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...Brent believes that Wargrave's theory is true: one of them is possessed by the devil. Blore blurts out that Lombard has a revolver and Lombard explains why he does. Lombard then... (full context)
Chapter 10
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Meanwhile, elsewhere, Rogers asks Blore if he has an idea who the criminal is. Blore says he has an idea... (full context)
Chapter 11
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...wondering why no one has called to wake the guests up. He goes to find Blore and tells him that although it is almost 10, Rogers is not up yet. (full context)
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...room. Rogers' room is also empty. Miss Brent comes back from a walk outside and Blore tells her that taking a walk was a foolish thing to do. (full context)
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Blore comments to Lombard that he finds it suspicious that Vera cracked up and then immediately... (full context)
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Lombard adds that he's glad Blore no longer suspects him. Lombard then asks Blore for more details about what he was... (full context)
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Blore says he's not going to die like the others, but Lombard responds that he will... (full context)
Chapter 12
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...room waiting for Miss Brent to come in. Vera volunteers to go get her, but Blore asks her to wait a moment, explaining that he thinks Miss Brent is the murderer... (full context)
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...where it would be noisy to break into. They still cannot find the revolver but Blore says he knows where the syringe must be. (full context)
Chapter 13
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...was shot. Vera realizes that the wig was made from Miss Brent's grey wool and Blore notices that the scarlet robe was made from the missing bathroom curtain. (full context)
Chapter 14
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Blore says “only four of us now . . . Who'll be the next?” And Mr.... (full context)
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...gives a name. They all decide to go to bed, and as they are going Blore wonders out loud where the revolver is. (full context)
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Blore sits in his room and thinks about how cocky Wargrave had been. But even with... (full context)
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The clock strikes one and Blore hears a sound as if someone were moving in the darkened house. He noiselessly goes... (full context)
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Blore continues to listen and then all of a sudden he hears cautious footsteps. He definitely... (full context)
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There is no answer on Armstrong's door, Lombard responds at once as does Vera. Blore explains to Lombard and they go check on Armstrong's room where they realize that the... (full context)
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Blore says to Lombard that they should be careful because Armstrong must have the revolver, but... (full context)
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...in her diary but all of a sudden hears footsteps. Finally she hears Lombard and Blore asking to come in. They tell her that Armstrong has disappeared. (full context)
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Lombard and Blore have looked all over both the island and the house cannot find Armstrong anywhere. They... (full context)
Chapter 15
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Blore wonders what happened to Armstrong. He suggests that the doctor might have been thrown into... (full context)
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Blore says that the only fair thing to do now is lock up the revolver and... (full context)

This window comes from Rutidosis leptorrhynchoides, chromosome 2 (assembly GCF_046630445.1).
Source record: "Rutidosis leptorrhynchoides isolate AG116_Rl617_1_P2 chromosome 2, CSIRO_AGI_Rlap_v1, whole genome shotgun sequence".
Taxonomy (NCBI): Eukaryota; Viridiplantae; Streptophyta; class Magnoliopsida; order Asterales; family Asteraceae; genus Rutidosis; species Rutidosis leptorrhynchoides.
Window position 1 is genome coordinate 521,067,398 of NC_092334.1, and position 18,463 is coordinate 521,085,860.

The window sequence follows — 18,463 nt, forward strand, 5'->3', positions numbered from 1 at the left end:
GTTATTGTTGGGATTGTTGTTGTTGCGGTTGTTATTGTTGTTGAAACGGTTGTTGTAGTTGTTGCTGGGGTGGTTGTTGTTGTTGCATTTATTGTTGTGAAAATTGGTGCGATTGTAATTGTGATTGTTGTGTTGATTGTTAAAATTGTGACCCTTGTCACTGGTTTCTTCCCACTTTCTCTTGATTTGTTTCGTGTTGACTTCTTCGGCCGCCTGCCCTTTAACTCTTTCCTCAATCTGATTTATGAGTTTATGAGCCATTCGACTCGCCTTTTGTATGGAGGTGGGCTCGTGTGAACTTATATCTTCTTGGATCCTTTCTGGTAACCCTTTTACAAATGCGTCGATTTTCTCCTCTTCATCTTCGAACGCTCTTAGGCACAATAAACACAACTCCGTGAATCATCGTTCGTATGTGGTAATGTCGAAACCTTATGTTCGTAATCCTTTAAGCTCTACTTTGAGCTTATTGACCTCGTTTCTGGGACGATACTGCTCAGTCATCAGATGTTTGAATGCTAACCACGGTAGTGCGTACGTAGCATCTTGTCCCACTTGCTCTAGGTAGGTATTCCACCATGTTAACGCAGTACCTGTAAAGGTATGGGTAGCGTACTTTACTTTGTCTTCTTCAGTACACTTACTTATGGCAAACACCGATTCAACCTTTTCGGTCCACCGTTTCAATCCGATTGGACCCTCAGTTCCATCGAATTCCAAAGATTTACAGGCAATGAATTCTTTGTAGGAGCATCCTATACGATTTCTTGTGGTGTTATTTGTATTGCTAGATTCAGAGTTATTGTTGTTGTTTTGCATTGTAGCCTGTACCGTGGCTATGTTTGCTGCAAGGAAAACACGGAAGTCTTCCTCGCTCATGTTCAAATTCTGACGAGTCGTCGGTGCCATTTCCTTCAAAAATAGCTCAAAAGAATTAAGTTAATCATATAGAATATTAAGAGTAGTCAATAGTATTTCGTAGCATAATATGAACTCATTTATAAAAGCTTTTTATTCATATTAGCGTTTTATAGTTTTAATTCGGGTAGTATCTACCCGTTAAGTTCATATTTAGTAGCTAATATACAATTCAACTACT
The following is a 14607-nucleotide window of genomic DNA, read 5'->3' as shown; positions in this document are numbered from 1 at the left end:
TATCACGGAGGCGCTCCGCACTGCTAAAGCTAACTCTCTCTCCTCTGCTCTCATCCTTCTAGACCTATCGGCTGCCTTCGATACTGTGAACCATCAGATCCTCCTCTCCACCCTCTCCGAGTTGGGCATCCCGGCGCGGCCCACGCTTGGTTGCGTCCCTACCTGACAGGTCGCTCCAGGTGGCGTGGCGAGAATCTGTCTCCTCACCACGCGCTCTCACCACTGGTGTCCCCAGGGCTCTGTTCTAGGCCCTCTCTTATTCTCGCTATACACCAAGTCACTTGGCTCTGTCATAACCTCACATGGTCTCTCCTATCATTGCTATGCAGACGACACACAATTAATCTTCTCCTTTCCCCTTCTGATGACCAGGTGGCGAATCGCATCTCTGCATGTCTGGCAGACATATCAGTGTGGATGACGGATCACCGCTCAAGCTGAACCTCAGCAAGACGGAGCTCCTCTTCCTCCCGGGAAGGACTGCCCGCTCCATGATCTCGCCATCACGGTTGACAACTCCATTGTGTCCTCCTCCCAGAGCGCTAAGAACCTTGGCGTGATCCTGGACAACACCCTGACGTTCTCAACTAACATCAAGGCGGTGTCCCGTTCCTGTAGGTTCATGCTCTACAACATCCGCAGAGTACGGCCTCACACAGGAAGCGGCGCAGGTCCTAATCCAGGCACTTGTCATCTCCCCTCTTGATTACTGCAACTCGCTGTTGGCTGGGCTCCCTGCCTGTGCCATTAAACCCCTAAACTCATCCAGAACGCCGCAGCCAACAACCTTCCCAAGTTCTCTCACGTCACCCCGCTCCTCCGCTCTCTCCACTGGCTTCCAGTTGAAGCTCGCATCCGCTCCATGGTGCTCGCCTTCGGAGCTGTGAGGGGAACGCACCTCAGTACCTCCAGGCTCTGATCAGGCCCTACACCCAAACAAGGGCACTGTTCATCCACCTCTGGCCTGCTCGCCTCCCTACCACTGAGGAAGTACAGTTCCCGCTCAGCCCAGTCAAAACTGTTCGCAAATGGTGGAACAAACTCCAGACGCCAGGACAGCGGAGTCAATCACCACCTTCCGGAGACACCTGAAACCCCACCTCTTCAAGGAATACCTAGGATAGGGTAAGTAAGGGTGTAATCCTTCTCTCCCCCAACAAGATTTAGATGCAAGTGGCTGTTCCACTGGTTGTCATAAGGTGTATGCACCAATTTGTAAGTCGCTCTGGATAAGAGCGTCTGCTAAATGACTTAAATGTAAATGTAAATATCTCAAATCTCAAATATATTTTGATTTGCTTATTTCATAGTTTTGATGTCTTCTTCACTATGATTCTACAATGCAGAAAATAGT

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But Blore says that they searched the island and Armstrong wasn't there. Vera brings up that they... (full context)
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But, referencing the next verse, Blore says that there is no zoo on the island. But Vera says “Don't you see?... (full context)
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...safer outside and they agree to stay out of the house for a while, although Blore says they will have to go back in for the night. Vera says she can't... (full context)
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Vera feels almost happy in the sunlight. She feels like she can't die. Blore says he wants some lunch but Vera refuses to go back into the house. They... (full context)
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Lombard starts to tell Vera that Blore's story about Armstrong and the footsteps clears both of them, but it doesn't clear Blore.... (full context)
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Lombard says that with his revolver he is going to take good care that Blore doesn't get them. He asks Vera why she trusts that he won't just shoot her... (full context)
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They both hear a thud and a cry and run back up to the house. Blore has been crushed by a great bock of white marble shaped like a bear –... (full context)
Chapter 16
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...the island except the two of them. Vera asks how he was able to hit Blore with the marble bear. Lombard tells Vera that in killing Blore she pulled off quite... (full context)
Epilogue 1
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...cyanide poisoning, Mrs. Rogers died of an overdose of chloral, Rogers head was split open, Blore's head was crushed, Armstrong drowned, Macarthur's skull was fractured, and Vera was hanged. (full context)
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...diaries kept on the island by Vera, Emily Brent and some notes by Wargrave and Blore. The death occurred in this order: Marston, Mrs. Rogers, Miss Brent, Wargrave. Blore then has... (full context)
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...Armstrong's body was dragged above the high water line. Then the people left were Vera, Blore and Lombard. (full context)
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...with fingerprints on it. Then it seems like Vera could have pushed the statue on Blore, shot Lombard and hung herself. But there is one problem with this theory: the chair... (full context)
Epilogue 2
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...committed similar offenses; he heard about Miss Brent while traveling in Majorca. He heard about Blore through his own line of work in the legal system and a man who had... (full context)
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...now be terrified of each other and one of them would have a revolver. When Blore came up to the house, Wargrave pushed the marble clock onto him. From the window... (full context)